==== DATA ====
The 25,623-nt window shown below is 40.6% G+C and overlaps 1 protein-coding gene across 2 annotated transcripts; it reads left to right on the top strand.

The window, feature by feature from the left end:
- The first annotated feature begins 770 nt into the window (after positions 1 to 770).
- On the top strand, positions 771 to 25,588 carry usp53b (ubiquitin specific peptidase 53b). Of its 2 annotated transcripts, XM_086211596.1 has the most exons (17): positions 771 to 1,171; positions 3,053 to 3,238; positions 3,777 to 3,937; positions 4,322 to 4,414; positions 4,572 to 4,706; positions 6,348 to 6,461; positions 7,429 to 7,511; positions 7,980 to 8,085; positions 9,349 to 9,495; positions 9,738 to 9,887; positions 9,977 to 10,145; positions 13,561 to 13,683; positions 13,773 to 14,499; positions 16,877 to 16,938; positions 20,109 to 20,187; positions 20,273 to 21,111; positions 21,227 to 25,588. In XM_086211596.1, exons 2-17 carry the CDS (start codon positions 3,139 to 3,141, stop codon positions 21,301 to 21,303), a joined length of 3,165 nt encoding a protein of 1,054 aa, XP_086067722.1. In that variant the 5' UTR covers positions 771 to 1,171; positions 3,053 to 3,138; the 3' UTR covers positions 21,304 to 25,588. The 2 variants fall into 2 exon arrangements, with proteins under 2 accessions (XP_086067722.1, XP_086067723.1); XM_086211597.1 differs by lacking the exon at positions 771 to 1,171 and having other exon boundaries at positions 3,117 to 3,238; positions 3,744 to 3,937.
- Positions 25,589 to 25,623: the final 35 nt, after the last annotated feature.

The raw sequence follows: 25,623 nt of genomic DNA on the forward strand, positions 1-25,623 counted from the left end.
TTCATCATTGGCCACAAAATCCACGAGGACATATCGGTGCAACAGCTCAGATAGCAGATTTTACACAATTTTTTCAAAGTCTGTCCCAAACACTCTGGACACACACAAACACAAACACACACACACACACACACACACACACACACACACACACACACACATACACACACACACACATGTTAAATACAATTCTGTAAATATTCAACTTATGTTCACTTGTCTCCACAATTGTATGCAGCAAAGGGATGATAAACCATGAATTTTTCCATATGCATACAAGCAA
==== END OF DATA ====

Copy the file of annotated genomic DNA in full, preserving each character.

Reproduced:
The 25,623-nt window shown below is 40.6% G+C and overlaps 1 protein-coding gene across 2 annotated transcripts; it reads left to right on the top strand.

The window, feature by feature from the left end:
- The first annotated feature begins 770 nt into the window (after positions 1 to 770).
- On the top strand, positions 771 to 25,588 carry usp53b (ubiquitin specific peptidase 53b). Of its 2 annotated transcripts, XM_086211596.1 has the most exons (17): positions 771 to 1,171; positions 3,053 to 3,238; positions 3,777 to 3,937; positions 4,322 to 4,414; positions 4,572 to 4,706; positions 6,348 to 6,461; positions 7,429 to 7,511; positions 7,980 to 8,085; positions 9,349 to 9,495; positions 9,738 to 9,887; positions 9,977 to 10,145; positions 13,561 to 13,683; positions 13,773 to 14,499; positions 16,877 to 16,938; positions 20,109 to 20,187; positions 20,273 to 21,111; positions 21,227 to 25,588. In XM_086211596.1, exons 2-17 carry the CDS (start codon positions 3,139 to 3,141, stop codon positions 21,301 to 21,303), a joined length of 3,165 nt encoding a protein of 1,054 aa, XP_086067722.1. In that variant the 5' UTR covers positions 771 to 1,171; positions 3,053 to 3,138; the 3' UTR covers positions 21,304 to 25,588. The 2 variants fall into 2 exon arrangements, with proteins under 2 accessions (XP_086067722.1, XP_086067723.1); XM_086211597.1 differs by lacking the exon at positions 771 to 1,171 and having other exon boundaries at positions 3,117 to 3,238; positions 3,744 to 3,937.
- Positions 25,589 to 25,623: the final 35 nt, after the last annotated feature.

The raw sequence follows: 25,623 nt of genomic DNA on the forward strand, positions 1-25,623 counted from the left end.
TTCATCATTGGCCACAAAATCCACGAGGACATATCGGTGCAACAGCTCAGATAGCAGATTTTACACAATTTTTTCAAAGTCTGTCCCAAACACTCTGGACACACACAAACACAAACACACACACACACACACACACACACACACACACACACACACACACATACACACACACACACATGTTAAATACAATTCTGTAAATATTCAACTTATGTTCACTTGTCTCCACAATTGTATGCAGCAAAGGGATGATAAACCATGAATTTTTCCATATGCATACAAGCAA